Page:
It’s best to keep your pet indoors during the coldest part of the year, if possible. Cats especially can freeze to death, or they are killed while trying to find warmth, such as under the hood of a car. If you do keep an animal outdoors, be sure that it has adequate shelter out of the wind and moisture. Also make sure that it has access to fresh, non-frozen water at all times. Animals that are trying to keep warm outdoors will also need extra calories to do so.
Never shave a pet that will be spending any time outdoors. Short-haired animals may even benefit from wearing a sweater or coat when outside. Very young and very old animals will have a lesser ability to keep themselves warm and should spend limited time in the cold.
Inside or out, be sure that your pet has a warm, comfy place to snuggle up. Tiled or uncarpeted areas are often chilly! Also, take care around space heaters and fireplaces, which can be a hazard for cold or curious pets.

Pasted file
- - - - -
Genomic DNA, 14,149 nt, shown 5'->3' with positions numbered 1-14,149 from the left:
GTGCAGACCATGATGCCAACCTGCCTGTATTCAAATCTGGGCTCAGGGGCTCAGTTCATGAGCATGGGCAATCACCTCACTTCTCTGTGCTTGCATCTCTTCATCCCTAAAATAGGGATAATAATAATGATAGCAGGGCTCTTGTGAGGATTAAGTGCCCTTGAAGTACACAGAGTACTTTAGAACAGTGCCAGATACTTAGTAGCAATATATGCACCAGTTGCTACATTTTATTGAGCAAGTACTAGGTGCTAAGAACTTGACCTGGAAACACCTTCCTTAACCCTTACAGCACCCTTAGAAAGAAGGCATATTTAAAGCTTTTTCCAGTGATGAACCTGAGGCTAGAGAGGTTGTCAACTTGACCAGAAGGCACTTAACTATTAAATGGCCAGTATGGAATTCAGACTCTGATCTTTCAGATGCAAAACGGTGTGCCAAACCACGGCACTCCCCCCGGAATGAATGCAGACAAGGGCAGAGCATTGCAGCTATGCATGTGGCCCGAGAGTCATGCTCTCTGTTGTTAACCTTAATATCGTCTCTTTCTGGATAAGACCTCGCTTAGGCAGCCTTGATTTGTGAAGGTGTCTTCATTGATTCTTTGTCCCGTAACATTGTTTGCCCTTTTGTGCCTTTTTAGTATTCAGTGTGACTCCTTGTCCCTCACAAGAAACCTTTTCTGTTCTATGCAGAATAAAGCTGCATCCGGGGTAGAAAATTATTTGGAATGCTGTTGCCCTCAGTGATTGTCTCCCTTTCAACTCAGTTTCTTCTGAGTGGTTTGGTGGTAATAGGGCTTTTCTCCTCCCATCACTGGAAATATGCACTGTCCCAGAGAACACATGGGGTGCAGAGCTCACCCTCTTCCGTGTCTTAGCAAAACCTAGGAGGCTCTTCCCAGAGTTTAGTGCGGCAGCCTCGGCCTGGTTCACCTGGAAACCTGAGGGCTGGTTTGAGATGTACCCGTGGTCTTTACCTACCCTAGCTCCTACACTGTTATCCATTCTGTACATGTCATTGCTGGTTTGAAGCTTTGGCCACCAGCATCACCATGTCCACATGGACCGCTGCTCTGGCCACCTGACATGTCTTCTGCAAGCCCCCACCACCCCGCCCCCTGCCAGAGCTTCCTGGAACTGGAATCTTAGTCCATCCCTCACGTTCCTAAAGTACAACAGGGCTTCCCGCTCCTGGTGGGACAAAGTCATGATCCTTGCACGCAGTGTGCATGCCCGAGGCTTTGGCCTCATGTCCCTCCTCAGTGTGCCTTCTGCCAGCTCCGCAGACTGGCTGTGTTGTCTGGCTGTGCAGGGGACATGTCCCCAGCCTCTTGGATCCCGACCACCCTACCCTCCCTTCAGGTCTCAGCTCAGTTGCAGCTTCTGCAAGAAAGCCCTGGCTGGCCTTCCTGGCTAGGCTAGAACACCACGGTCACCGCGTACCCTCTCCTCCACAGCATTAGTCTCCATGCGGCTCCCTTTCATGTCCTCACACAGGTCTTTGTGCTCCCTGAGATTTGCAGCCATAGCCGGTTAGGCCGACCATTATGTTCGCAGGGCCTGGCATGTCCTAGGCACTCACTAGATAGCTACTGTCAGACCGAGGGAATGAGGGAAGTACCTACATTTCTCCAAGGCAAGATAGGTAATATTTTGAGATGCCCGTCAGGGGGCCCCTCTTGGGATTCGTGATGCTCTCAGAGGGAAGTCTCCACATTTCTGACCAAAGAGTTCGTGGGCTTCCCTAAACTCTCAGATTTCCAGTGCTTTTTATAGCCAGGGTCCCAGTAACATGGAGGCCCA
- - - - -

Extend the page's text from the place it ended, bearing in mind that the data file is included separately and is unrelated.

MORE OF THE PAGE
Wipe your pet down after it comes in from the outdoors to remove any moisture or harmful chemicals, such as antifreeze, or rock salt from its coat and paws. You should pay close attention to your pet’s paws as they may become chapped or even cut on icy, uneven ground. Animals that have long hair in between their paw pads may need to have the area trimmed to prevent ice and snow from accumulating.
Overall, it is probably best to keep your pet indoors as much as possible during cold snaps. Pets can suffer frostbite and hypothermia just as people can. Long, unsupervised time outdoors increases the likelihood of these things occurring. Play it safe and keep your pet warm this winter!